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Modelling inter-site dependence in regional estimates of hydrological extremes.

Neil, S. J. (1990) Modelling inter-site dependence in regional estimates of hydrological extremes. Doctoral thesis, University of Surrey (United Kingdom)..

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Abstract

In order to help the design of flood protection schemes and so on it is often required that predictions should be made about the extreme levels of river flows or rainfall over a very long time. For example, it may be required to predict the rainfall level that may be exceeded once in perhaps 500 years. To make these predictions stochastic hydrologists tend to use the annual maxima series for river flow or rainfall level. However, these records tend to be of short duration and they may not be taken particularly close to the site of interest. To overcome this lack of data it is now usual to use some form of regional estimation technique. These techniques generally assume that data from a hydrologically homogeneous region may in some way be pooled and used to produce regional estimates of the river flow and rainfall quantiles. The quantiles at any particular site may then be found by scaling the regional quantiles using at-site data. The main points of the most commonly used regional estimation techniques are briefly discussed. One of the problems with these techniques is that they assume that within a region all the sites are independently distributed. After a review of previous work examining this problem of inter-site dependence a new method for modelling and examining inter-site dependence using the properties of min-stable processes is introduced. The problem of how to generate min-stable distributions is considered and the techniques required to fit these distributions are investigated using both simulated data and annual maxima rainfall data. Although the estimators are found to be rather inaccurate the model itself is shown to have great potential for use as a simulation tool for studying the effects of inter-site dependence.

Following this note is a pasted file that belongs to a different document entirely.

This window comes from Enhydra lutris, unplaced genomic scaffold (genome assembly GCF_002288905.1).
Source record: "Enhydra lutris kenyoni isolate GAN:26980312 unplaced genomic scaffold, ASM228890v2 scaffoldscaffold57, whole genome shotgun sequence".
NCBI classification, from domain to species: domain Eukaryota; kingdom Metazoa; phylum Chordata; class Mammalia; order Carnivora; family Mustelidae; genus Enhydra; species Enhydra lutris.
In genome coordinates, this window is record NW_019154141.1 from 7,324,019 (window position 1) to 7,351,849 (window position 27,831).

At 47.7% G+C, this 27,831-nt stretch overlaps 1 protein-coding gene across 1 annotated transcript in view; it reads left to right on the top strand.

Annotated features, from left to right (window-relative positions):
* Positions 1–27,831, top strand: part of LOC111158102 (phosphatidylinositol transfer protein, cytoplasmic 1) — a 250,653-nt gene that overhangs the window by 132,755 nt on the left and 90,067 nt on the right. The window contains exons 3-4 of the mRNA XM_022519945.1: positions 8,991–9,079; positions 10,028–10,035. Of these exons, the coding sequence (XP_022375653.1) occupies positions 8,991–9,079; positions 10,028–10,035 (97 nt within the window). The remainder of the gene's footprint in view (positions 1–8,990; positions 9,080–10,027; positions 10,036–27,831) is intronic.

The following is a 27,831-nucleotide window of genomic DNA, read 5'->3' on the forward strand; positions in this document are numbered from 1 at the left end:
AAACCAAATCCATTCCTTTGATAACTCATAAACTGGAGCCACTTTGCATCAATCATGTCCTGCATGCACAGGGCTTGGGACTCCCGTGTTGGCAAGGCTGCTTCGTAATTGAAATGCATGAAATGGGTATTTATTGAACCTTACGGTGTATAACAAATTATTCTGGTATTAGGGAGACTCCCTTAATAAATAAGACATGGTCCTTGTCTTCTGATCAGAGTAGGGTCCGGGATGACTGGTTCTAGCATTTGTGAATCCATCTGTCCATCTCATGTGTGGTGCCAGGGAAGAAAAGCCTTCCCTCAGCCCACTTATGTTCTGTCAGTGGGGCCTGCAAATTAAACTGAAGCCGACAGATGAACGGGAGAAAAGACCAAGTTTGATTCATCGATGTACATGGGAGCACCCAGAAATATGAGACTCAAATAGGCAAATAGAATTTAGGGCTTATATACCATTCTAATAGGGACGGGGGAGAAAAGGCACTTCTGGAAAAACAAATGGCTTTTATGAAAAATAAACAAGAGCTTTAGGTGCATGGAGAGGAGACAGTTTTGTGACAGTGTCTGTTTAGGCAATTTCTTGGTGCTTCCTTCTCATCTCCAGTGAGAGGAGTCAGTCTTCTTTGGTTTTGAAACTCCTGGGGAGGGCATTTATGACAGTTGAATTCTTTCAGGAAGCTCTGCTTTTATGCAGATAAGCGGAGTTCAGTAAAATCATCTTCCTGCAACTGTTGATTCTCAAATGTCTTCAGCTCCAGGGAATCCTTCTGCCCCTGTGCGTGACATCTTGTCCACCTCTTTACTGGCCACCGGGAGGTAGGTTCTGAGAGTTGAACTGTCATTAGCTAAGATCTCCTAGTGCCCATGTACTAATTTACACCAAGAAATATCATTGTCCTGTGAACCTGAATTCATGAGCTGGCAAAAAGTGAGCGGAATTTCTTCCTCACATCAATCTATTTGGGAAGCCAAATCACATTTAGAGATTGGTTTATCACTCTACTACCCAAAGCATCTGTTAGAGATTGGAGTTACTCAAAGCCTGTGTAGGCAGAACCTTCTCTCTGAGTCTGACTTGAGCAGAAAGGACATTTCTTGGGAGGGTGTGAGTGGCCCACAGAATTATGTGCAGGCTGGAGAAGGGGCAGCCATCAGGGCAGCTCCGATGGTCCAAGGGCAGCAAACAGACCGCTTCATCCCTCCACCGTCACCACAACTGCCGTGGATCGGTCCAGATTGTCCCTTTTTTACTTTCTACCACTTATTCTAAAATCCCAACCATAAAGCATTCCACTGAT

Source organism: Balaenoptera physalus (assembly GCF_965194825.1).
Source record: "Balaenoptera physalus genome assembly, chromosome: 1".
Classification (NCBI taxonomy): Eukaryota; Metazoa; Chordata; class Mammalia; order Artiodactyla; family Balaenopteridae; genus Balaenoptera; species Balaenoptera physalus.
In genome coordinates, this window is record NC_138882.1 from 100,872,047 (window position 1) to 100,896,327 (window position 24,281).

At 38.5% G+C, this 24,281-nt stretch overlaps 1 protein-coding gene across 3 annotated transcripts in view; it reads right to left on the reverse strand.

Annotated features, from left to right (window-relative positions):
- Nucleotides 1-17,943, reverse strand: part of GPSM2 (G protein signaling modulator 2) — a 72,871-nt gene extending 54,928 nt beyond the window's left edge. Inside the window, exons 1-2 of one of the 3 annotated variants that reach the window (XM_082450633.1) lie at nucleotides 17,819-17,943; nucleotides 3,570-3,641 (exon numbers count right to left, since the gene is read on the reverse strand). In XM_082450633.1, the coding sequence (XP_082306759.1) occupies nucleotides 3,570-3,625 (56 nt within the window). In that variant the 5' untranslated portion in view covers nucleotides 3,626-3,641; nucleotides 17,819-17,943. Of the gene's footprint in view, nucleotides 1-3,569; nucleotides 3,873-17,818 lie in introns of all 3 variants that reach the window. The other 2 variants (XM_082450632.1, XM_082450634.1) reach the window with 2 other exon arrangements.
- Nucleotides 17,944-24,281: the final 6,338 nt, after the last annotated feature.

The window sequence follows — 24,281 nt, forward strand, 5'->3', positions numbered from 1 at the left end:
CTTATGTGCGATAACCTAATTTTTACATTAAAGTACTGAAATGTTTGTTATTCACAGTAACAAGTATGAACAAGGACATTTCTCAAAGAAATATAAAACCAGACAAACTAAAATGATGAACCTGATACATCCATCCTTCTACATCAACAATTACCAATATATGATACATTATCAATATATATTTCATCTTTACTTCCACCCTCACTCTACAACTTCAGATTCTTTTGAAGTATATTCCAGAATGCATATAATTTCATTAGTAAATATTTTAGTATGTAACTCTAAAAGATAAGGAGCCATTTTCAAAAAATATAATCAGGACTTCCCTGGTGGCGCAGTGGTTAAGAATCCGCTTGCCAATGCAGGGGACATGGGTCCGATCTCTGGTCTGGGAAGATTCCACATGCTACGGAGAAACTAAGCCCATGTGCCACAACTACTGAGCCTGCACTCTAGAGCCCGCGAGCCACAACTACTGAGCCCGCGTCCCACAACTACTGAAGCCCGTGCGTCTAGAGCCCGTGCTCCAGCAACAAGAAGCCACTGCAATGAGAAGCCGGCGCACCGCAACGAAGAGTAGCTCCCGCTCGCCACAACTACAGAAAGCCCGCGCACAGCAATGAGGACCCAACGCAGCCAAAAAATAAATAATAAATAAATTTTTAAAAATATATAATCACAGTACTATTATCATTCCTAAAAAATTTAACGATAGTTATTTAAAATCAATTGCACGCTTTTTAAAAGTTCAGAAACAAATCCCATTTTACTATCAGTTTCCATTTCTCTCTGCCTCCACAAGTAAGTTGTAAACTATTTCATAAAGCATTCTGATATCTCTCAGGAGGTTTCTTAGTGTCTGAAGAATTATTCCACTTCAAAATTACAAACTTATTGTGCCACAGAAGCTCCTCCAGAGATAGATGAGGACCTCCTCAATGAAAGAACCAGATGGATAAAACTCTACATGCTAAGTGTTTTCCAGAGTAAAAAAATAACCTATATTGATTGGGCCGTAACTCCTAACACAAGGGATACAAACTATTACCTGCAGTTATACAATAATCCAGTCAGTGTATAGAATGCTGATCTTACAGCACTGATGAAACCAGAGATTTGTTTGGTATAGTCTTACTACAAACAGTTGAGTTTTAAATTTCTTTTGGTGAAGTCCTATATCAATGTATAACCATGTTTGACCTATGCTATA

Item Type: Thesis (Doctoral)
Divisions : Theses
Authors :
NameEmailORCID
Neil, S. J.UNSPECIFIEDUNSPECIFIED
Date : 1990
Contributors :
ContributionNameEmailORCID
http://www.loc.gov/loc.terms/relators/THSUNSPECIFIEDUNSPECIFIEDUNSPECIFIED
Depositing User : EPrints Services
Date Deposited : 09 Nov 2017 12:15
Last Modified : 09 Nov 2017 14:43
URI: http://epubs.surrey.ac.uk/id/eprint/843653

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